Seychelles Broadcasting Corporation (SBC)

BP 321
Hermitage Mahé
Seychelles
Tel. : +248 28 96 00
Fax : +248 22 56 41
http://www.sbc.sc

Introduction:

Public broadcasting in Seychelles dates from 1945 with a daily one hour broadcast run by the Department of Education, using the facilities of the Cable and Wireless telecommunications company. On 10th July 1965 Radio Seychelles proper first came on the air from a studio at Union Vale.



In 1966 Eric Passmore was appointed as Manager of Radio Seychelles.

An announcer, Gilbert Confait, and a technician, Dawson Sinon, were employed on a full time basis, while two other persons were employed on a part time basis, Emmy Etienne as announcer and Davidson Chang-Him as technician.



The appointment of a manager brought additional development. Broadcasting time was increased to four and a half hours on weekdays. Local news items and announcements were broadcast in English and Creole. New programmes were also introduced, such as local advertising in both languages, a programme of lunch time music and another focusing on items of interest to the Creole-speaking listeners which was broadcast late in the evening.



Outside broadcasts started in September 1966 on the occasion of the opening of the National Show by the Governor. Religious services, choral singing and sports commentaries were also broadcasted.



With the installation of a new Marconi transmitter, Radio Seychelles operated in a medium wave band on a 1 kilowatt power output, transmitting for four and a half hours daily in the three languages, English, French and Creole. The new equipment resulted in an improvement in both range and quality. Most of the programmes continued to be provided by the BBC Transcription Service. Other programmes were produced locally or sent by international broadcasting organisations. The staff consisted of a British manager/engineer on I.V.S. Volunteer and six full-time and six part-time local staff.



On Sunday 30th May 1971 at 1.15 a.m an explosion occurred at Radio Seychelles at Union Vale which totally destroyed the transmitters. Damage was estimated at half a million Seychelles rupees. The explosion was caused by a demolition charge placed on the premises.



In 1977 Radio Seychelles received its first outside broadcasting van which made it possible to introduced live programmes such as tea time music. The programmes were hosted by different announcers like Douglas Cedras, Jeris Moses and Marie-Cécile Medor, from various places around Mahé. That same year the hours of broadcasting were extended to 65 hours per week. A survey was also conducted to inquire about the listening habits and opinions of the listeners of Radio Seychelles.



In 1980 a television unit was set up at Bel Eau to produce video programmes for the Ministry of Education. On January 1st 1983, public television was launched with Radio Television Seychelles (RTS) broadcasting from Hermitage every weekend (Friday to Sunday).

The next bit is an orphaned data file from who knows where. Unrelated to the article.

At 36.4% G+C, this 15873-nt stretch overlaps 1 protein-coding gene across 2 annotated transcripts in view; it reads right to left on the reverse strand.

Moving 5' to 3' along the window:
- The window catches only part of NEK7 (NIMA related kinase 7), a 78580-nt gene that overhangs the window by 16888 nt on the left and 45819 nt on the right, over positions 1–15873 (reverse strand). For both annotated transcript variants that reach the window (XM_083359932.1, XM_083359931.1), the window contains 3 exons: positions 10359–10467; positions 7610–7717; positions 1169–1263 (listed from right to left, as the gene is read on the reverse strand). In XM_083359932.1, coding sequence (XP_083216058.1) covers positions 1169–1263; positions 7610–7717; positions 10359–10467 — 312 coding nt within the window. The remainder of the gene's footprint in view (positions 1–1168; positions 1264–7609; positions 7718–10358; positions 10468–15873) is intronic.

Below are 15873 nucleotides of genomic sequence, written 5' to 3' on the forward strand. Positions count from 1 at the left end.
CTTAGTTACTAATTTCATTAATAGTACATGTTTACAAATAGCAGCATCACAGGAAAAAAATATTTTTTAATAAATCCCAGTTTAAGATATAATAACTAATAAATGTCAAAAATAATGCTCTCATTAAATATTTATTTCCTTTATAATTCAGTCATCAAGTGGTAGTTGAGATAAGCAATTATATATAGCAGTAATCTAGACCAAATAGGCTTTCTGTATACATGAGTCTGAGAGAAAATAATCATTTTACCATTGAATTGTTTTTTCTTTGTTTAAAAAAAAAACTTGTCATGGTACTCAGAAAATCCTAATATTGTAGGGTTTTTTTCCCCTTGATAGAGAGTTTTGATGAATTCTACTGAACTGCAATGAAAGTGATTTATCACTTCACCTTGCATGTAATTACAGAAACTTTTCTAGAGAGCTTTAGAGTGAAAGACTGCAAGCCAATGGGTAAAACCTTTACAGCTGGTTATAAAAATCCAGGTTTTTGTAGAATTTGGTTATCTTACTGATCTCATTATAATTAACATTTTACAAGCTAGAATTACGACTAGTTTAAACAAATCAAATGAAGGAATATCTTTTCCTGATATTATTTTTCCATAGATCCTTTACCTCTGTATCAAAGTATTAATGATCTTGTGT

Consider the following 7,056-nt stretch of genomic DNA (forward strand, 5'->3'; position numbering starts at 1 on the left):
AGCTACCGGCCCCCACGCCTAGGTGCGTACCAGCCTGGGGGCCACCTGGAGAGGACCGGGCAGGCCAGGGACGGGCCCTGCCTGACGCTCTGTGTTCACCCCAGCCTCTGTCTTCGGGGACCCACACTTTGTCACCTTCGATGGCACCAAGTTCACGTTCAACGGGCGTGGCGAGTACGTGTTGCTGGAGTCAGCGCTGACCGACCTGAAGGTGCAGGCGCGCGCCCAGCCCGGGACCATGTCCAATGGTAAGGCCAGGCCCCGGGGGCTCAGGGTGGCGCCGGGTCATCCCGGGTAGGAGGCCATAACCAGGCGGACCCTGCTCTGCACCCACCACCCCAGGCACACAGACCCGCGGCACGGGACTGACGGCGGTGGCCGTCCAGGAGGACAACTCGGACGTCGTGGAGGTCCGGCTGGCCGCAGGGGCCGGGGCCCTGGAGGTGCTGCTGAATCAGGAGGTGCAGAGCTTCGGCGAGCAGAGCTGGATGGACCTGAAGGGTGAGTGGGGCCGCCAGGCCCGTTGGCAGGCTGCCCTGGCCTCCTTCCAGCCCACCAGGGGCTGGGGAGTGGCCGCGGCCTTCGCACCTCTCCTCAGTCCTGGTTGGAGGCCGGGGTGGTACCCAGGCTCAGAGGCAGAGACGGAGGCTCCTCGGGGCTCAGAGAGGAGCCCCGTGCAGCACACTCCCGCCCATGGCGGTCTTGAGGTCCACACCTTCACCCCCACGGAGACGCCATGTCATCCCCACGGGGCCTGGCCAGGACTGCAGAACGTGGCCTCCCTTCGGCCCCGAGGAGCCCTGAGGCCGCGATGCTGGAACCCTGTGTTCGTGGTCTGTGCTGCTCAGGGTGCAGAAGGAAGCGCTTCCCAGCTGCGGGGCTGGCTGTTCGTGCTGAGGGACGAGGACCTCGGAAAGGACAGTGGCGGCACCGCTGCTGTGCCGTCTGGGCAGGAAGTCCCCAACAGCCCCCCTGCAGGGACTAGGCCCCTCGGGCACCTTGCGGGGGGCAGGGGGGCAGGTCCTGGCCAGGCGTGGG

By 1986 television programmes were available to some 98% of the population. In 1989 RTS television began broadcasting seven evenings a week. With the installation of a new satellite dish at the TV station at Hermitage two years later, viewers were able to watch CNN relayed by RTS.



On May 1st 1992 following the re-introduction of multiparty politics, RTS (a government station run by the Ministry of Information) became the Seychelles Broadcasting Corporation (SBC), a public broadcasting service. Paradise FM, the FM radio service of the SBC, was launched on 30th May 1997 to complement the AM radio service.



AM RADIO

The AM channel, which is for a general domestic audience, offers largely spoken word programming. It aims is to provide a community service and there is a big demand for the reading of private announcements, notices and messages. It broadcasts in mono on 219 metres, 1368 kHz.

It broadcast all kinds of programmes in the three national languages (Creole, English and French): music, news, documentaries, panel games, drama and children's programmes. The are both local and international productions. 40% of the programmes aired are local and 60% are foreign.

The main news bulletins in Creole consist of 50% local news, 33% international news and 17% sports.




PARADISE FM

Paradise FM broadcasts 24 hours a day. It is a predominantly music service which also offers sports, advertisements and talk shows.




TELEVISION


SBC TV opens at 6.am with CNN and the BBC and closes at 8.30 am. It re-opens at 12.00 noon with BBC News and French channels such as TFI, RFO, and CFI followed by SBC programmes at 4.45 pm until late in the evening. During the weekends and on public and school holidays it remains open throughout the day.



The programmes which are broadcast are: news, serials, documentaries, movies, sports, comedies and children's programmes.

20% of programmes transmitted are local production and 80% are foreign programmes. Programmes including the news bulletins are broadcast in the three national languages - Creole, English and French.



Television system: PAL/B 625/50

Estimated no. of TV sets in the country: 14,000



The SBC has the responsibility of relaying two foreign radio stations, Radio France International (RFI) and the British Broadcasting Corporation (BBC)

Films

1 files

Partners

  • Arterial network
  • Media, Sports and Entertainment Group (MSE)
  • Gens de la Caraïbe
  • Groupe 30 Afrique
  • Alliance Française VANUATU
  • PACIFIC ARTS ALLIANCE
  • FURTHER ARTS
  • Zimbabwe : Culture Fund Of Zimbabwe Trust
  • RDC : Groupe TACCEMS
  • Rwanda : Positive Production
  • Togo : Kadam Kadam
  • Niger : ONG Culture Art Humanité
  • Collectif 2004 Images
  • Africultures Burkina-Faso
  • Bénincultures / Editions Plurielles
  • Africiné
  • Afrilivres

With the support of